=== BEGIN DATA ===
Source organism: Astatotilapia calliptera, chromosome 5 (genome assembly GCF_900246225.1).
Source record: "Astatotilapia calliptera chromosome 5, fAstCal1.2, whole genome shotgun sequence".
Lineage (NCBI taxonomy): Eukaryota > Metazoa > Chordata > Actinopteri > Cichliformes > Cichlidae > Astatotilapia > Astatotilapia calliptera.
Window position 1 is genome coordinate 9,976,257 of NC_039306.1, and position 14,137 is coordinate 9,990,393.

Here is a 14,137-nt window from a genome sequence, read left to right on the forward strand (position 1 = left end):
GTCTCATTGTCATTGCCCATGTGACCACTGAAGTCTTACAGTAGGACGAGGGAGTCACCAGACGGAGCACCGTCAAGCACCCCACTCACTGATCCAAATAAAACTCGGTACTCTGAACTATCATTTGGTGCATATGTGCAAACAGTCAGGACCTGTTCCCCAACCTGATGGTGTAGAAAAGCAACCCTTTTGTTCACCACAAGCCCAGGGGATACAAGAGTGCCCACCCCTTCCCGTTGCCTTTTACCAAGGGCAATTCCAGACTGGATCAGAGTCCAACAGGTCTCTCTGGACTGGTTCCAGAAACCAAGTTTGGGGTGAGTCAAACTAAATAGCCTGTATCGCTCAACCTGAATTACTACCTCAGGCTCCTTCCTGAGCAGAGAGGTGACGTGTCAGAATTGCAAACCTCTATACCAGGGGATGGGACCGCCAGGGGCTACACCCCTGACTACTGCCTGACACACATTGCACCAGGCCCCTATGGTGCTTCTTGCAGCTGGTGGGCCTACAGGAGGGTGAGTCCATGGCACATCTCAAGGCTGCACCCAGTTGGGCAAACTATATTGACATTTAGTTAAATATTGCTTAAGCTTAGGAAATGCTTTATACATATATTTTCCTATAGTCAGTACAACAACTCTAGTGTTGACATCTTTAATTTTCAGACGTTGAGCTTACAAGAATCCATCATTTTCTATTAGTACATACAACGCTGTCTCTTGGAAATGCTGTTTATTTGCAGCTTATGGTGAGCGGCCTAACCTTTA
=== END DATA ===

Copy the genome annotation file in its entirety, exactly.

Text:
Source organism: Astatotilapia calliptera, chromosome 5 (genome assembly GCF_900246225.1).
Source record: "Astatotilapia calliptera chromosome 5, fAstCal1.2, whole genome shotgun sequence".
Lineage (NCBI taxonomy): Eukaryota > Metazoa > Chordata > Actinopteri > Cichliformes > Cichlidae > Astatotilapia > Astatotilapia calliptera.
Window position 1 is genome coordinate 9,976,257 of NC_039306.1, and position 14,137 is coordinate 9,990,393.

Here is a 14,137-nt window from a genome sequence, read left to right on the forward strand (position 1 = left end):
GTCTCATTGTCATTGCCCATGTGACCACTGAAGTCTTACAGTAGGACGAGGGAGTCACCAGACGGAGCACCGTCAAGCACCCCACTCACTGATCCAAATAAAACTCGGTACTCTGAACTATCATTTGGTGCATATGTGCAAACAGTCAGGACCTGTTCCCCAACCTGATGGTGTAGAAAAGCAACCCTTTTGTTCACCACAAGCCCAGGGGATACAAGAGTGCCCACCCCTTCCCGTTGCCTTTTACCAAGGGCAATTCCAGACTGGATCAGAGTCCAACAGGTCTCTCTGGACTGGTTCCAGAAACCAAGTTTGGGGTGAGTCAAACTAAATAGCCTGTATCGCTCAACCTGAATTACTACCTCAGGCTCCTTCCTGAGCAGAGAGGTGACGTGTCAGAATTGCAAACCTCTATACCAGGGGATGGGACCGCCAGGGGCTACACCCCTGACTACTGCCTGACACACATTGCACCAGGCCCCTATGGTGCTTCTTGCAGCTGGTGGGCCTACAGGAGGGTGAGTCCATGGCACATCTCAAGGCTGCACCCAGTTGGGCAAACTATATTGACATTTAGTTAAATATTGCTTAAGCTTAGGAAATGCTTTATACATATATTTTCCTATAGTCAGTACAACAACTCTAGTGTTGACATCTTTAATTTTCAGACGTTGAGCTTACAAGAATCCATCATTTTCTATTAGTACATACAACGCTGTCTCTTGGAAATGCTGTTTATTTGCAGCTTATGGTGAGCGGCCTAACCTTTA